What Is Being Lost. Blue Hills Reservoir has been surrounded by wooded parkland since 1896. The reservoir was 38 feet deep, holding 100 million gallons of remarkably clear water with visibility exceeding 25 feet.

Boston — The Romney administration is illegally draining the largest body of clean open water remaining in Quincy even while appeals to save it are still pending, according to photographs released today by Public Employees for Environmental Responsibility (PEER). Emptying Blue Hills Reservoir will eliminate a prime game fishing spot and irretrievably scar the natural scenery of a more than century-old park that provided one of the few bucolic escapes for an increasingly urbanized population.

From a legal point of view, the move destroys 8.7 acres of state and federally protected wetlands in violation of “no-net-loss” policies requiring filled wetlands to be replaced. After a state administrative law judge ruled the proposal to fill the reservoir without adequate mitigation was in violation of both Massachusetts’ law and policy, Romney appointees overrode that decision and are proceeding despite the fact that appeals are still ongoing.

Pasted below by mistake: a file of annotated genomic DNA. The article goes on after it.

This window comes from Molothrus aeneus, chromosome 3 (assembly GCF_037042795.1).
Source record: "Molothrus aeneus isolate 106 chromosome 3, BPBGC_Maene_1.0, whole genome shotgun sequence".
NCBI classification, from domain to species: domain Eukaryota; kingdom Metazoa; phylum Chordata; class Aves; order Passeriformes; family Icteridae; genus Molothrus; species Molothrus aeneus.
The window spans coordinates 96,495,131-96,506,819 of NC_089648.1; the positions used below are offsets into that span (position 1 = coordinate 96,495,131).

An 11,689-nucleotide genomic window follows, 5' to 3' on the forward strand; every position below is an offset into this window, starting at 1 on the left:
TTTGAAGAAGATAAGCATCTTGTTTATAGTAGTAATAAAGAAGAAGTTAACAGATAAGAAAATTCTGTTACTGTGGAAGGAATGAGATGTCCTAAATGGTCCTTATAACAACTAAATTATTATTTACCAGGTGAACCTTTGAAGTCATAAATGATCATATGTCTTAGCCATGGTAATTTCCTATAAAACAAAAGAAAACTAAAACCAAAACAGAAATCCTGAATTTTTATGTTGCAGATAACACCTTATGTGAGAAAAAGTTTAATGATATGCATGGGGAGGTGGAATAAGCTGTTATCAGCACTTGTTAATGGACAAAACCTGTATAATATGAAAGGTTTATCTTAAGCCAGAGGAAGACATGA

Midnight Draining. Without waiting for the legal process to run its course, the Romney administration has begun draining the reservoir, which has already lost 10 feet of depth.

Once the reservoir is drained, the Massachusetts Water Resources Authority will bury huge concrete tanks, each 40 feet high and 240 feet in diameter, filled with 20 million gallons of water to serve as a one-day emergency drinking water reserve for 100,000 customers, mostly in Quincy. The site will then be covered with dirt and sod.

“This episode in microcosm illustrates the real environmental policies of the Romney administration,” stated New England PEER Director Kyla Bennett, a biologist formerly with the U.S. Environmental Protection Agency. “This is tantamount to paving paradise to put down a bomb shelter.”

What It Will Look Like. This lunar landscape is approximately what the concrete tank farm will resemble once the sod berms are in place.

Apart from the wisdom of tearing up the scenic heart of a natural park protected since 1893, the action would be the largest net loss of wetlands in the Commonwealth since 1990.

PEER is also working with a local group, the Friends of Blue Hills, to stop the project. Friends of Blue Hills will file a lawsuit once the current administrative appeal is exhausted.

“Knowing that there would be legal challenges, why are these high officials in such a hurry to rip up this beautiful place?” Bennett asked.


Read the Fact Sheet describing the Blue Hills Reservoir and the MWRA Tank Project

See the letter of protest from 15 environmental groups

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